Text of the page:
Thursday, March 29, 2012

Shorter Work Week? How About Bringing Back The 40 Hour Week?

A must-read:

America's 55-hour work weeks ruin workers' lives and don't produce extra value for employers:

Unions started fighting for the short week in both the UK and US in the early 19th century. By the latter part of the century, it was becoming the norm in an increasing number of industries. And a weird thing happened: over and over — across many business sectors in many countries — business owners discovered that when they gave into the union and cut the hours, their businesses became significantly more productive and profitable.

By 1914, emboldened by a dozen years of in-house research, Henry Ford famously took the radical step of doubling his workers’ pay, and cut shifts in Ford plants from nine hours to eight. By that point, there were a solid five decades of industrial research that proved, beyond a doubt, that if you wanted to keep your workers bright, healthy, productive, safe and efficient over a sustained stretch of time, you kept them to no more than 40 hours a week and eight hours a day.

...What these studies showed, over and over, was that industrial workers have eight good, reliable hours a day in them. On average, you get no more widgets out of a 10-hour day than you do out of an eight-hour day. Likewise, the overall output for the work week will be exactly the same at the end of six days as it would be after five days. So paying hourly workers to stick around once they’ve put in their weekly 40 is basically nothing more than a stupid and abusive way to burn up profits.
There was one exception to this rule. Research by the Business Roundtable in the 1980s found that you could get short-term gains by going to 60- or 70-hour weeks very briefly — for example, pushing extra hard for a few weeks to meet a critical production deadline. However, there were a few serious caveats attached to this which used to be well-known, but have mostly been forgotten.

One is that increasing a team’s hours in the office by 50 percent (from 40 to 60 hours) does not result in 50 percent more output (as Henry Ford could have told them).

Here’s why. By the eighth hour of the day, people’s best work is usually already behind them (typically turned in between hours 2 and 6). In Hour 9, as fatigue sets in, they’re only going to deliver a fraction of their usual capacity. And with every extra hour beyond that, the workers’ productivity level continues to drop, until at around 10 or 12 hours they hit full exhaustion.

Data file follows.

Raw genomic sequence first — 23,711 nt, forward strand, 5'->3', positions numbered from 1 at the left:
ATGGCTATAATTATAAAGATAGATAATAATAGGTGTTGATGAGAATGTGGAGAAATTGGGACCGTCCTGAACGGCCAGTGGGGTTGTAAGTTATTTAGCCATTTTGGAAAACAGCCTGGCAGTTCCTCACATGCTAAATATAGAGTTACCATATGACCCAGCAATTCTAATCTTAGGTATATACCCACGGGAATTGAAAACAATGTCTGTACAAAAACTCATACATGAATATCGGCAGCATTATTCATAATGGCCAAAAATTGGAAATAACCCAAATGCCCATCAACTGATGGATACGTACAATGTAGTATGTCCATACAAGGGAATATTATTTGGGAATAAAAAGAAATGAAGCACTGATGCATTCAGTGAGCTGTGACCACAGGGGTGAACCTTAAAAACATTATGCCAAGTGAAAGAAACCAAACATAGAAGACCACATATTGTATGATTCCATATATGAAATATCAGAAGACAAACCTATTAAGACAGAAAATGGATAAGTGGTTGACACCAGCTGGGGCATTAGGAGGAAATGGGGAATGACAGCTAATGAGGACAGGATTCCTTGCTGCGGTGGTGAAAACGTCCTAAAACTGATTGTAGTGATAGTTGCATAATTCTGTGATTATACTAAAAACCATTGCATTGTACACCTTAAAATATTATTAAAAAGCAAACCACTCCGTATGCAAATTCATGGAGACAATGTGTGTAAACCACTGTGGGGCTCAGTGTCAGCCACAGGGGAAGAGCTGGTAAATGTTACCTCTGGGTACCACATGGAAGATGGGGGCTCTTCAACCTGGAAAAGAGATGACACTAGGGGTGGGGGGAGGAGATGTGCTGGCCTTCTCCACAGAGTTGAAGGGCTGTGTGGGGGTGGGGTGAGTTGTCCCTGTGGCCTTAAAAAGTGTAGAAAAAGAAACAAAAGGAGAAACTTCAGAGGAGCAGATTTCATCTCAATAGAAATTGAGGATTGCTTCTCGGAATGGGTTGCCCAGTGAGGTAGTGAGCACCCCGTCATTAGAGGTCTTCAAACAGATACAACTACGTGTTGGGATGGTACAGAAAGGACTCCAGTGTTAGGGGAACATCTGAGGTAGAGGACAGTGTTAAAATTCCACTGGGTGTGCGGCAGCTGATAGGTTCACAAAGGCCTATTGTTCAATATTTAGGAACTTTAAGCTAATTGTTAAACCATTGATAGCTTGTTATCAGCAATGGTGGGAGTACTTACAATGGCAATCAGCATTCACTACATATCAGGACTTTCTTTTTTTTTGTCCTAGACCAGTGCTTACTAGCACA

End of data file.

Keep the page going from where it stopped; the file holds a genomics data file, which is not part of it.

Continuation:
Another is that overtime is only effective over very short sprints. This is because (as Sidney Chapman showed in 1909) daily productivity starts falling off in the second week, and declines rapidly with every successive week as burnout sets in. Without adequate rest, recreation, nutrition and time off to just be, people get dull and stupid. They can’t focus. They spend more time answering e-mail and goofing off than they do working. They make mistakes that they’d never make if they were rested; and fixing those mistakes takes longer because they’re fried. Robinson writes that he’s seen overworked software teams descend into a negative-progress mode, where they are actually losing ground week over week because they’re so mentally exhausted that they’re making more errors than they can fix.

And finally: these death marches take a longer-term productivity toll as well. Once the crisis has passed and that 60-hour-a-week team gets to go back to its regular 40, it can take several more weeks before the burnout begins to lift enough for them to resume their typical productivity level. So, for a while, you’ll get significantly less than a full 40 out of them.

After WWII, as the GI Bill sent more workers into white-collar jobs, employers at first assumed that the limits that applied to industrial workers probably didn’t apply to knowledge workers. Everybody knew that eight hours a day was pretty much the limit for a guy swinging a hammer or a shovel; but those grey-flannel guys are just sitting at desks. We’re paying them more; shouldn’t we be able to ask more of them?

The short answer is: no. In fact, research shows that knowledge workers actually have fewer good hours in a day than manual laborers do — on average, about six hours, as opposed to eight. The other thing about knowledge workers is that they’re exquisitely sensitive to even minor sleep loss. And the potential for catastrophic failure can be every bit as high for knowledge workers as it is for laborers. Robinson cites the follow-up investigations on the Exxon Valdez disaster and the Challenger explosion. Both sets of investigators found that severely overworked, overtired decision-makers played significant roles in bringing about these disasters.
This is the really fascinating part:
How did this knowledge, which was so deeply embedded in three generations of American business management that it was utterly taken for granted, come to be so lost to us now?

The first is the emergence of Silicon Valley as an economic powerhouse in the late 1970s. Since WWII, the valley had attracted a unique breed of worker — scientists and technologists who carried with them a singular passion for research and innovation. Asperger’s Syndrome wasn’t named and identified until 1994, but by the 1950s, the defense industries in California’s Santa Clara Valley were already drawing in brilliant young men and women who fit the profile: single-minded, socially awkward, emotionally detached and blessed (or cursed) with a singular, unique, laser-like focus on some particular area of obsessive interest. For these people, work wasn’t just work; it was their life’s passion, and they devoted every waking hour to it, usually to the exclusion of non-work relationships, exercise, sleep, food and sometimes even personal care.